12 Dec 2022

What an ISO 27001 certification means for HR and IT

ISO 27001 certification can help to overhaul and holistically strengthen your organisation’s information security strategy. This comprehensive set of standards holds you accountable for how you safeguard sensitive information, protect your IT environment, and manage your assets.

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Naturally, the ISO 27001 framework affects every part of your business, not least your HR and IT departments. On first look, the road to ISO 27001 certification is not the easiest to navigate.

Luckily, with tools like Zelt that help to consolidate your HR and IT management, adapting your processes to fulfill ISO requirements is not as hard as you might think. In this article, we take an in-depth look at ISO certification, what that means for your business, and how ISO 27001 controls impact the way you manage your people and your devices.

What is ISO 27001 certification ?

Before we dive into the specifics, let’s take a moment to understand exactly what ISO 27001 is and what it means for your business. ISO 27001 refers to a globally recognised framework that governs and standardises information security standards for organisations around the world.

The ISO 27001 framework provides organisations with standardised guidance on best practices for data protection, cyber resilience, asset management, and data protection. They are comprehensive standards that cover everything from your business’ workflows and practices, your use of technology, and your people.

Using ISO 27001’s structured guidance, organisations can feel confident in their information security management protocols and systems. Additionally, ISO 27001 certification reassures clients and customers that they are taking proper measures to safeguard their information.

Why do businesses choose ISO 27001?

Uptake of business software has proliferated in recent years. And whilst this has led to optimized efficiency and streamlined workflows, there have also been rising concerns about data protection. That’s why demand for credible certifications has risen. ISO 27001 helps businesses to identify existing strengths and weaknesses in their current security protocols and gives structured guidance on how to address vulnerabilities.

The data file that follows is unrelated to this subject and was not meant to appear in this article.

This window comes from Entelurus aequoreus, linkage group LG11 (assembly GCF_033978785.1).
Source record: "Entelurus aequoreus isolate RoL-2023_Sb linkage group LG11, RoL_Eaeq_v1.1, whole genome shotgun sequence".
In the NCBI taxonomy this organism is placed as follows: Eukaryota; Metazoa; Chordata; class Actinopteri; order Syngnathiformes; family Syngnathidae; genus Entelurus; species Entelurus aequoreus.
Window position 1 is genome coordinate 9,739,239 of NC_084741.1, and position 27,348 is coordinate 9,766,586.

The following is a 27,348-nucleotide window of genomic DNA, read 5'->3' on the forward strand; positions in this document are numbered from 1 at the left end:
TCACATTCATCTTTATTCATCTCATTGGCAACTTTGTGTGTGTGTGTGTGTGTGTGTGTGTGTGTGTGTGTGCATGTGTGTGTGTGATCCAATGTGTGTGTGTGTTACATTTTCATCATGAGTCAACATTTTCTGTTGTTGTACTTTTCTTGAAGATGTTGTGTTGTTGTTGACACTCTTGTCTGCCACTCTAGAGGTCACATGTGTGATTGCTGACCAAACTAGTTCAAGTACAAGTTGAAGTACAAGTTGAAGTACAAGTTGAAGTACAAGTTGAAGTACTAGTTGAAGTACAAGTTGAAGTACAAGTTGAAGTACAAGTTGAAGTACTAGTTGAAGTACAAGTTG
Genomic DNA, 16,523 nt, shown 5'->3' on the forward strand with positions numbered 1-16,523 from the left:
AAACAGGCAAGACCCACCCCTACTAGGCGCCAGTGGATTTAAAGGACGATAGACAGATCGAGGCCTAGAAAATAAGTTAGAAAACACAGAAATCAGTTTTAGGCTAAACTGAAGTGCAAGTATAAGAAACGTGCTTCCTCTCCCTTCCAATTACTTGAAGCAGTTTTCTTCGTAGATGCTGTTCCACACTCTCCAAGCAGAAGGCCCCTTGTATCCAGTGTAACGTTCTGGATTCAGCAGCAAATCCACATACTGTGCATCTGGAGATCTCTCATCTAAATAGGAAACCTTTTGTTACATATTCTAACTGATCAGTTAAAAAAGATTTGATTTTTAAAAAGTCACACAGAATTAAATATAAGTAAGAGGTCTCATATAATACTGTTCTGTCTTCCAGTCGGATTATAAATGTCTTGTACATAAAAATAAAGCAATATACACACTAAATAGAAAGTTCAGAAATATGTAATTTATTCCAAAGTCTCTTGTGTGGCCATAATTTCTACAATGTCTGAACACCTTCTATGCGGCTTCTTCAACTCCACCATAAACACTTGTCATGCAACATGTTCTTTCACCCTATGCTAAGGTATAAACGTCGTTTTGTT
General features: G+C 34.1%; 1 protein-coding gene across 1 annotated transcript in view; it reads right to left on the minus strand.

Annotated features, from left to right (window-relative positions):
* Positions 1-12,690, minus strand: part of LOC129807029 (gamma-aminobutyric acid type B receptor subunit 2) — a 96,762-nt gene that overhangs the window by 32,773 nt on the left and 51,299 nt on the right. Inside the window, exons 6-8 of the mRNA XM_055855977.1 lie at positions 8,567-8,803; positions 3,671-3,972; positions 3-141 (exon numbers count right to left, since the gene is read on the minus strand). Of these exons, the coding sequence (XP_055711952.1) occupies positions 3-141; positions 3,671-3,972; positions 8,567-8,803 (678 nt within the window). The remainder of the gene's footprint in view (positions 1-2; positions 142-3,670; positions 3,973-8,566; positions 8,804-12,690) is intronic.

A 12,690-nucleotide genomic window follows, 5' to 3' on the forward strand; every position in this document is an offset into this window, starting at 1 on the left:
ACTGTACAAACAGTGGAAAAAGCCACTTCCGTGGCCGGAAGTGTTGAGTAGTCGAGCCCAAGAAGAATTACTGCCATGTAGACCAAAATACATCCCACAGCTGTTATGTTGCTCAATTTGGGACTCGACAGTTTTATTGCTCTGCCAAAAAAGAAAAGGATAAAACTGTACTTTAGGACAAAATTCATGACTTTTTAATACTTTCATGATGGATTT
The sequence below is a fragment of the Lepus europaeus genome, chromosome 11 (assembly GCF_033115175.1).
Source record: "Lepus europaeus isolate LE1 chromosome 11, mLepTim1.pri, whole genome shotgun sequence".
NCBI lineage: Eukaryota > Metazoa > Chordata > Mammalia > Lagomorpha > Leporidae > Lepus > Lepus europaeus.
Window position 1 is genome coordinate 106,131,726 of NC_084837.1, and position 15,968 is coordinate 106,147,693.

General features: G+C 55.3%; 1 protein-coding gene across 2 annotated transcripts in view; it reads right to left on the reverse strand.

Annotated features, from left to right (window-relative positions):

Is ISO 27001 mandatory?

It’s important to understand that ISO 27001 controls are not a legal requirement, nor do businesses have to meet every standard. Organisations are free to ‘cherry pick’ the controls they feel align with how much security they want. In order to get ISO 27001 certified, your business will have to complete a Statement of Applicability.

In this Statement of Applicability, you will need to outline which of the ISO 27001 Annex A controls you’ve implemented and which you have excluded. You don’t need to have fulfilled all of the controls, but you will need to explain why you chose to exclude some of them.

How does ISO certification work?

Though not necessary, organisations usually opt to hire an ISO 27001 consultant to help them get certified. Engaging the support of an expert reduces your administrative load and also maximises your chances of getting certified. Start by checking out the list of the top ISO 27001 consultants in the UK according to dozens of UK-based businesses.

Step 0: Set the scope

Before getting started with ISO certification, you first need to establish the context of your organisation. You need to plan ahead for securing the certification by setting objectives and understanding the scope the ISO 27001 will have. Additionally, you will need to complete an interested parties register, create OKRs, and undertake a business risk assessment.

Step 1: Asess risk

The first step to getting ISO 27001 certification is carrying out an ISO risk assessment. This will involve undertaking an audit of your organisation’s current environment, assessing the strengths or shortcomings of protocols you have in place, and profiling the cyber security risks you face.